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Murder Hill – Reminder of a bloody Battle

Murder Hill in Okahandja, next to the western bypass. Source: Gondwana Collection

"They [the Hereros] had just left when we were startled by heavy rifle fire in the vicinity. (...) We were certain that this was the dreaded signal for attack. Women and children, some of whom had already been robbed of their ornaments, fled to us fearful and panic-stricken and reported that the Namaqua [Oorlam/Nama] were approaching. We...[more]

Category: Gondwana History


The Orange River – Named by an Explorer of Note

Robert J. Gordon. Source: Wilcox 1986, p. 9

The Great River, Gariep, Orange... The various names by which the longest river in southern Africa (2160 km) is known embody its impression on the eye of the beholder and also testify to South Africa’s eventful history. From its source in the Drakensberg Mountains in Lesotho it first flows through South Africa as a live-sustaining green ribbon and...[more]

Category: Gondwana History


Eternal church on a rock between the desert and the sea

The German evangelical church in Lüderitzbucht. Source: 25 Jahre deutsche evangelische Kirche Lüderitzbucht, p. 20 (DELK/ELKIN archive, photo: JC Hubrich)

Defying the elements, Felsenkirche (the Church on the Rock) has stood overlooking the small harbour town of Lüderitz for over 100 years. The church is an architectural gem, built on the granite of Diamantberg (Diamond Hill). Whether the patrons wanted to express that the Christian church is based as firmly as a rock on the belief in Jesus Christ...[more]

Category: Gondwana History


A journey into humanity’s past

Dr Wendt doing excavations at the Apollo 11 Cave in 1972. (Private Collection Antje Otto)

It is the year 1969. Man sets foot on the moon for the very first time. The whole world is mesmerized by the Apollo 11 mission. Archaeologist Dr Wolfgang Wendt from Cologne in Germany embarks on a similar mission, albeit in the opposite direction. Instead of reaching into space he digs into the ground and his journey is not into the future but the...[more]

Category: Gondwana History


Seeheim applies for legal Prostitution

Seeheim at the start of the 20th century. (Photo: Walter Rusch collection)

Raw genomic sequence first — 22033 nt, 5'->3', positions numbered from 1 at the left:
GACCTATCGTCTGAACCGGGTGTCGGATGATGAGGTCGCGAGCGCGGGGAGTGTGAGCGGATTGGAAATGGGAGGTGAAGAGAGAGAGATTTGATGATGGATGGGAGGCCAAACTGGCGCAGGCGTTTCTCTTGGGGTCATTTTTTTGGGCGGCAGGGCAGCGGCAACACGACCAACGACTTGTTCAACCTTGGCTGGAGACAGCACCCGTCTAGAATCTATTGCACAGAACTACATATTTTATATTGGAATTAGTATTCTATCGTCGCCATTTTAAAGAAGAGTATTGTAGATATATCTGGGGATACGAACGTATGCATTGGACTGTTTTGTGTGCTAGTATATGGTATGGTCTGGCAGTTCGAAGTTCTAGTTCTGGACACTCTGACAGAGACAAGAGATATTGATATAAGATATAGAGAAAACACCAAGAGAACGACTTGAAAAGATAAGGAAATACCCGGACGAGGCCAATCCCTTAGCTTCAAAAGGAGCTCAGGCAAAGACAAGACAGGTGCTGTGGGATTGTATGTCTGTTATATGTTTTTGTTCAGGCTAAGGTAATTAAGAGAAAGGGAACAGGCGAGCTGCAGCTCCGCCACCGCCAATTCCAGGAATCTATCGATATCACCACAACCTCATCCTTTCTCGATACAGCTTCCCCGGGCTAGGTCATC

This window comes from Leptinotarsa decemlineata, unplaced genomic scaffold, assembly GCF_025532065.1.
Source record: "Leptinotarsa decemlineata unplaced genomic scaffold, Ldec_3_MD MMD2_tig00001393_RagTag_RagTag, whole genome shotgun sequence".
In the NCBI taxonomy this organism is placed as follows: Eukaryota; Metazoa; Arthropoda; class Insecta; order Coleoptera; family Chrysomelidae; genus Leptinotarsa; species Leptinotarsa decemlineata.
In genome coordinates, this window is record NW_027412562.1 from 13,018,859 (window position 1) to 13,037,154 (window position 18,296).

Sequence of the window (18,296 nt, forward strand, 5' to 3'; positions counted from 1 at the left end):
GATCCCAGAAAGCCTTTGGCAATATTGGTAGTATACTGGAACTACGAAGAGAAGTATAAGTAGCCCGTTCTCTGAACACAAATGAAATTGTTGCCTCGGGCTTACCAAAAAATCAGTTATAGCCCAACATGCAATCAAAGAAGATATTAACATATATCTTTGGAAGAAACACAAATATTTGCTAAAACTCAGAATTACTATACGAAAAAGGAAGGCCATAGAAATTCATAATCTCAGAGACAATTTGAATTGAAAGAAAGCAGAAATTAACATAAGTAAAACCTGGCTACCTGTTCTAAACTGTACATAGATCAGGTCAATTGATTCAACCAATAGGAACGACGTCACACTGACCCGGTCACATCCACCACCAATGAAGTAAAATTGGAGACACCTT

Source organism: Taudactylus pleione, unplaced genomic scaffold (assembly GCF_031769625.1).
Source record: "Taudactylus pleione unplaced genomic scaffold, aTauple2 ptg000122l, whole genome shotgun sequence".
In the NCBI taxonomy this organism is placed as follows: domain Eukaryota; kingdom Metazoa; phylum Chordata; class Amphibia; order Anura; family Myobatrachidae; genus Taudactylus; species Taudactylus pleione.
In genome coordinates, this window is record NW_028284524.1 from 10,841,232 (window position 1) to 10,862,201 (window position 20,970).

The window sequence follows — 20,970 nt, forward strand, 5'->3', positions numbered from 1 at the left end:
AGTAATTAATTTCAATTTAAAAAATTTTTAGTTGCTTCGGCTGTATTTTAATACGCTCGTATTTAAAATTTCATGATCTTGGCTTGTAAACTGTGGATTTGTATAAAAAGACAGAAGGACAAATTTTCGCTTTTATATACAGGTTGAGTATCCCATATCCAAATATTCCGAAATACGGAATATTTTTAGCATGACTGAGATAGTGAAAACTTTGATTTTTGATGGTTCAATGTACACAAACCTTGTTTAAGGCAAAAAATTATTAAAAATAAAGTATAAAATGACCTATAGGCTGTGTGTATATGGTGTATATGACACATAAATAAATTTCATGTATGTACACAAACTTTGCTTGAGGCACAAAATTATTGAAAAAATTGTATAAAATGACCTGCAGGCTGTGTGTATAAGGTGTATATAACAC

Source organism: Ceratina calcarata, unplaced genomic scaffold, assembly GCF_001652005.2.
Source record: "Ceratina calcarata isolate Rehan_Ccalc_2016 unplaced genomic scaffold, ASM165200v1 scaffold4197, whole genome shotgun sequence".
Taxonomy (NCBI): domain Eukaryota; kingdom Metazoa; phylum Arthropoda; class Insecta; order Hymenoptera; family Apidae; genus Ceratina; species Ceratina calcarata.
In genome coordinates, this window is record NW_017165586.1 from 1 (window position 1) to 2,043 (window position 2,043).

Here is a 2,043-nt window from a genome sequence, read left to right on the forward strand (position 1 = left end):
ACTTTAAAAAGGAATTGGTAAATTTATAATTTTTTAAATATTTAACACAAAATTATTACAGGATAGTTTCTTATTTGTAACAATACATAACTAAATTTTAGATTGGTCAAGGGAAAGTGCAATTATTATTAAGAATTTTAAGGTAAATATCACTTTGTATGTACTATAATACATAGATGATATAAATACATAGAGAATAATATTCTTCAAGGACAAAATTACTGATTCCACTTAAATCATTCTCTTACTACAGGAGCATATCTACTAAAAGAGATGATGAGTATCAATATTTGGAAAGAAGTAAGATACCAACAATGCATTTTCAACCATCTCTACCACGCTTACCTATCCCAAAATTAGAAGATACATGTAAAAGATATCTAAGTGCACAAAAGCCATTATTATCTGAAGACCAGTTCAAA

History does not repeat itself. But every now and again it provides a déjà vu of some kind or other. One example is the debate about the legalization of prostitution. An application with similar content was submitted back in 1908..."With reference to the discourse with your Honourable Sir, I most obediently allow myself to put forward a...[more]

Category: Gondwana History


Postal Runners - The Heroes of Early Communication

Postal runner on the Tsumeb – Ondangwa route with post bag and pouch of provisions. Photo: Walter Moritz

Talk about snail mail! That’s putting it mildly. Are the loved ones back home all right? Will head office send the urgently needed bibles or not? German missionaries in Namibia used to have to wait two years before they received an answer to letters sent to the home country. Every now and then they waited in vain. Around 1840 the mail route was...[more]

Category: Gondwana History


Black-backed Jackal - The Trickster

The jackal kills larger prey with a bite to the throat.  Photo: Johan Scholtz

Like the fox in European folklore, the jackal is often represented in African folk tales as a trickster. Its ability to adapt to changing circumstances and its legendary stealth and cunning have inspired stories about the wily creature that dodges traps and avoids hunters year in year out. The jackal is reputed to be able to obliterate its tracks,...[more]

Category: Gondwana History


Piles of stones a reminder of Haiseb deity

Information boards in front of the reception of Canyon Village.

Canyon Village is dedicated to the history and culture of the Nama and Oorlam peoples. Before this Gondwana lodge opened in September 2003, five Namibian artists were engaged to depict scenes from the everyday life of these peoples as it was more than 100 years ago in dozens of murals. The idea was for guests to become acquainted with the people...[more]

Category: Gondwana History


Twyfelfontein - the Fountain of Doubt

Ella and David Levin with their children Christina, Susan and Michiel in 1951.

Long before the Twyfelfontein engravings became a popular tourist destination and received recognition as a world heritage site, the land was visited sporadically by Damara people watering their animals at the trickling spring (or "fontein" as it is called in Afrikaans). It was named Twyfelfontein (doubtful spring) by farmer David Levin...[more]

Category: Gondwana History


World heritage: the writings of Nama Chief Hendrik Witbooi

Hendrik Witbooi. (National Archives)

The legendary traditional leader of the Witbooi Namas, Hendrik Witbooi (1830-1905) kept a diary. In his leather-bound journal he also entered copies of letters, treaties and protocols of meetings. The journey of Chief Witbooi's journal from 1884 until it was inscribed into the 'Memory of the World' register of UNESCO in 2007, is an interesting...[more]

Category: Gondwana History

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